The Smithsonian has just announced that it will open its first gallery outside the United States—a 40,000-square-foot exhibition space in the swanky “Olympicopolis” district that is being built up on the site of the 2012 Olympic Games.
According to the Smithsonian Institution:
The location of the project is fitting, given the background of the Smithsonian’s founder, James Smithson, an English chemist who never set foot in America.
But hold it. . . . Isn’t this a bit odd? Didn’t philanthropist James Smithson, who died in 1829, leave his bequest for the Smithsonian Institute to “the United States of America, to found at Washington, under the name of the Smithsonian Institution, an Establishment for the increase and diffusion of knowledge”?
Now Smithson’s unusual bequest—controversial at the time on both sides of the Atlantic—indicates that James Smithson intended that Smithsonian to be tied particularly to the United States. Smithson’s vision was confirmed in the 1846 congressional act that established the Smithsonian. The Smithsonian Institution, according to both Smithson’s donative intent and Congress’ action, was to be an American institution.
So, just perhaps, contrary to the Smithsonian Institution’s assurances, opening a gallery in London means that the Smithsonian Institution has absented itself from the United States without leave. But perhaps strict regard for the intent of a donor so long deceased and a long-ago congressional act didn’t stand up to the allure of establishing a gallery in London.
As if to anticipate the objection that a Smithsonian gallery abroad was outside James Smithson’s intention and the mission of the Smithsonian Institution, the Smithsonian has been quick to say that only private funds will support this English junket:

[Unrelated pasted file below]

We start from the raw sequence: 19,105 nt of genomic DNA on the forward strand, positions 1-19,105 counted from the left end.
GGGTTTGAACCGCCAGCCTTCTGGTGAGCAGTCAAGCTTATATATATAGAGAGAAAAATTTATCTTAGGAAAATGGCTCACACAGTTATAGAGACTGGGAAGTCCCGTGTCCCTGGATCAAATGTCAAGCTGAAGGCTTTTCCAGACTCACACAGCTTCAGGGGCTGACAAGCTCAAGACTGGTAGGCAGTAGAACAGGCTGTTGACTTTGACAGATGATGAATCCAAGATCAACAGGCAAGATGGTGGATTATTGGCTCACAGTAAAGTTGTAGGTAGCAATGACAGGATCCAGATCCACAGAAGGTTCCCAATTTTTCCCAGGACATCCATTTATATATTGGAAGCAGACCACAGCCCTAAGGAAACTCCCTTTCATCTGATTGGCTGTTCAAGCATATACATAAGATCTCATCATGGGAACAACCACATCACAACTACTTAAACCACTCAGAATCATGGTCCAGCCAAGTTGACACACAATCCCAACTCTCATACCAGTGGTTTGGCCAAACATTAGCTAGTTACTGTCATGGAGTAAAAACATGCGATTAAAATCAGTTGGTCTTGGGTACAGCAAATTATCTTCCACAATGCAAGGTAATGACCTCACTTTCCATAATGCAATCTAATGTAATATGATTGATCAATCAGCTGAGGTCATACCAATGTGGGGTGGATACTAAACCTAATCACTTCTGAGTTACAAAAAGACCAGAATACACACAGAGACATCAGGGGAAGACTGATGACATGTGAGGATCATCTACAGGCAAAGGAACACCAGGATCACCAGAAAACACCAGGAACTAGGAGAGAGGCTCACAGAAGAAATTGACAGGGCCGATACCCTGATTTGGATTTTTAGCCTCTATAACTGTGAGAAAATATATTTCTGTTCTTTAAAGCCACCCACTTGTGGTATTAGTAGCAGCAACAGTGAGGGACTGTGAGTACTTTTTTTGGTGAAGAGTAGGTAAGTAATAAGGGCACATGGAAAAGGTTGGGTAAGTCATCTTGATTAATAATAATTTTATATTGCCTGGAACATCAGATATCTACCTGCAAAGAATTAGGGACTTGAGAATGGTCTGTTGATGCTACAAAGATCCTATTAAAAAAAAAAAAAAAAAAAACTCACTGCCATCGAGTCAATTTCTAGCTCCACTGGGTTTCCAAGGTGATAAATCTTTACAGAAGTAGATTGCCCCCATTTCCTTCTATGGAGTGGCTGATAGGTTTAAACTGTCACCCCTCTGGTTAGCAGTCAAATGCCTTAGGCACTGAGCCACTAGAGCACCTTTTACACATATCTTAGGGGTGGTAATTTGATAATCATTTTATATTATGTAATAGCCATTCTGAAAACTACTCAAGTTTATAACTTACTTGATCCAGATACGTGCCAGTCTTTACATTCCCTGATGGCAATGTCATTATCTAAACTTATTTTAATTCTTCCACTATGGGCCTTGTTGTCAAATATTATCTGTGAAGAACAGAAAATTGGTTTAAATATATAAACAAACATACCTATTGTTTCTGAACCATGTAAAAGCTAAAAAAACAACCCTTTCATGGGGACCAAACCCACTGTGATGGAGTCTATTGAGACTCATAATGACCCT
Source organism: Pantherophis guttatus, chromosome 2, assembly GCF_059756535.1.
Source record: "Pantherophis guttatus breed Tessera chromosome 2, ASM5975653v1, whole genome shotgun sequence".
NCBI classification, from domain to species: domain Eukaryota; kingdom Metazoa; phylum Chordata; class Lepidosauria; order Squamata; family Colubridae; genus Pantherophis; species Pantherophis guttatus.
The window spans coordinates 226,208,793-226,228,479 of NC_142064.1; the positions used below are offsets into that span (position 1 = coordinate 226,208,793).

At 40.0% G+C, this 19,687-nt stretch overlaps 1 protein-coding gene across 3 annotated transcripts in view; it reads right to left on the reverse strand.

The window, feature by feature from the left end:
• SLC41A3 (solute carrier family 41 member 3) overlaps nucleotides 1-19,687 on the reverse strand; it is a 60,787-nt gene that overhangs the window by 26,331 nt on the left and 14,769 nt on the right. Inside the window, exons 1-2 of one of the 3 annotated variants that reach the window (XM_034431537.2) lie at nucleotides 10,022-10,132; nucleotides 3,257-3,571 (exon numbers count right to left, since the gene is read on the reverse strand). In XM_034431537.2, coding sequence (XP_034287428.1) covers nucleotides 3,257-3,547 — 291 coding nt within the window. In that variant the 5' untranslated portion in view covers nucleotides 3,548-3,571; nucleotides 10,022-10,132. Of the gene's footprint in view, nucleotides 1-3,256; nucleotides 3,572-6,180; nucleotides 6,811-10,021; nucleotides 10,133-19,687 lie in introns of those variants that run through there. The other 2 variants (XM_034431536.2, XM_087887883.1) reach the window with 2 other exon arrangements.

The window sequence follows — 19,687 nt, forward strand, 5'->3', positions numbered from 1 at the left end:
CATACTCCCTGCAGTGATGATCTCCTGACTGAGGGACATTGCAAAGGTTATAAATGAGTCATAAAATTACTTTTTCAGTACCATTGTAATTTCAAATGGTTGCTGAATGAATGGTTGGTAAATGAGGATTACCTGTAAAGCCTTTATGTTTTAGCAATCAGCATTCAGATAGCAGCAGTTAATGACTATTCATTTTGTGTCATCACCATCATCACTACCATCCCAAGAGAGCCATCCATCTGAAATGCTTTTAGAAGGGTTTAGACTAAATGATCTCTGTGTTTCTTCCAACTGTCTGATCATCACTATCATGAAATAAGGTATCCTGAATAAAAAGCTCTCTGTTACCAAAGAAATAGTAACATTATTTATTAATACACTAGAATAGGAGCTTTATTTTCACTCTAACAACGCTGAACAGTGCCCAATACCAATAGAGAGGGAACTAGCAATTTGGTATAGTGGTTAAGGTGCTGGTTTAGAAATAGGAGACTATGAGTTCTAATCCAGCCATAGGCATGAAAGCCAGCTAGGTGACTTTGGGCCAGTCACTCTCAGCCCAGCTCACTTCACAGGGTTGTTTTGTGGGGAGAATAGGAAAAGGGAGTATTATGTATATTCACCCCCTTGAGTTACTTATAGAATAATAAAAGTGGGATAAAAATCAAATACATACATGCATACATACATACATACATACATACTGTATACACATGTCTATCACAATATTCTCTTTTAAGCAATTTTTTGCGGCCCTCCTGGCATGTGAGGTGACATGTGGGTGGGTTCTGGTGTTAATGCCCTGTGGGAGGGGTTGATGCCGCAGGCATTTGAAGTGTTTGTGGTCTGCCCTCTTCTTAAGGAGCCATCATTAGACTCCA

… the gallery’s annual operating costs — which the Smithsonian estimates at $5 million to $7 million — would be met by private philanthropic funds and special-exhibition admission fees, the Smithsonian said, so the plan would require no extra federal funds.
But the “no extra federal funds” doesn’t tell the whole story. An organization can only undertake so many activities at one time. If the Smithsonian board commits the leadership and staff of the Smithsonian to launching this new London gallery, they can’t undertake other projects.
One might suspect that the Smithsonian Institution settled on this London venture because the board and leadership of the Smithsonian are delighted to traipse off to London to visit the new gallery there.
What else—and where else—might the Smithsonian Institution invest its energies? Well, what about exhibitions in various cities across the United States, either temporary or permanent? Wouldn’t Kansas City, or Boise, or Fort Worth welcome a Smithsonian outpost?
I’m sure the citizenry in these cities would be delighted. Would some at the Smithsonian think a Smithsonian gallery in Kansas City a waste on the hoi polloi? After all, sneers were heard when billionaire Alice Walton established the Crystal Bridges Museum of American Art in Bentonville, Arkansas.
I don’t know enough to judge whether establishing temporary or permanent Smithsonian exhibition galleries around the country would make sense—or could be squared with James Smithson’s intention that the Smithsonian Institution be found at Washington, DC. (However, there’s already the precedent of a Smithsonian museum outside Washington but within the United States: The Cooper Hewitt Smithsonian Design Museum on Manhattan’s Upper East Side—another posh spot for Smithsonian board members and administrators to spend their time).
It seems to me that if the Smithsonian plans to open a new gallery in London, it should explain why that is to preferred to new galleries in U.S. cities. After all, didn’t James Smithson and Congress intend the Smithsonian Institution to be here in America?
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You may be interested in a piece I wrote entitled Follow the Money- The Legacy Perhaps of James Smithson, located here http://idiscoveredamerica.com/?p=94. My conclusion about how and why the Smithsonian Institution was funded is more logical than the theories put forth by any of the Smithson biographers.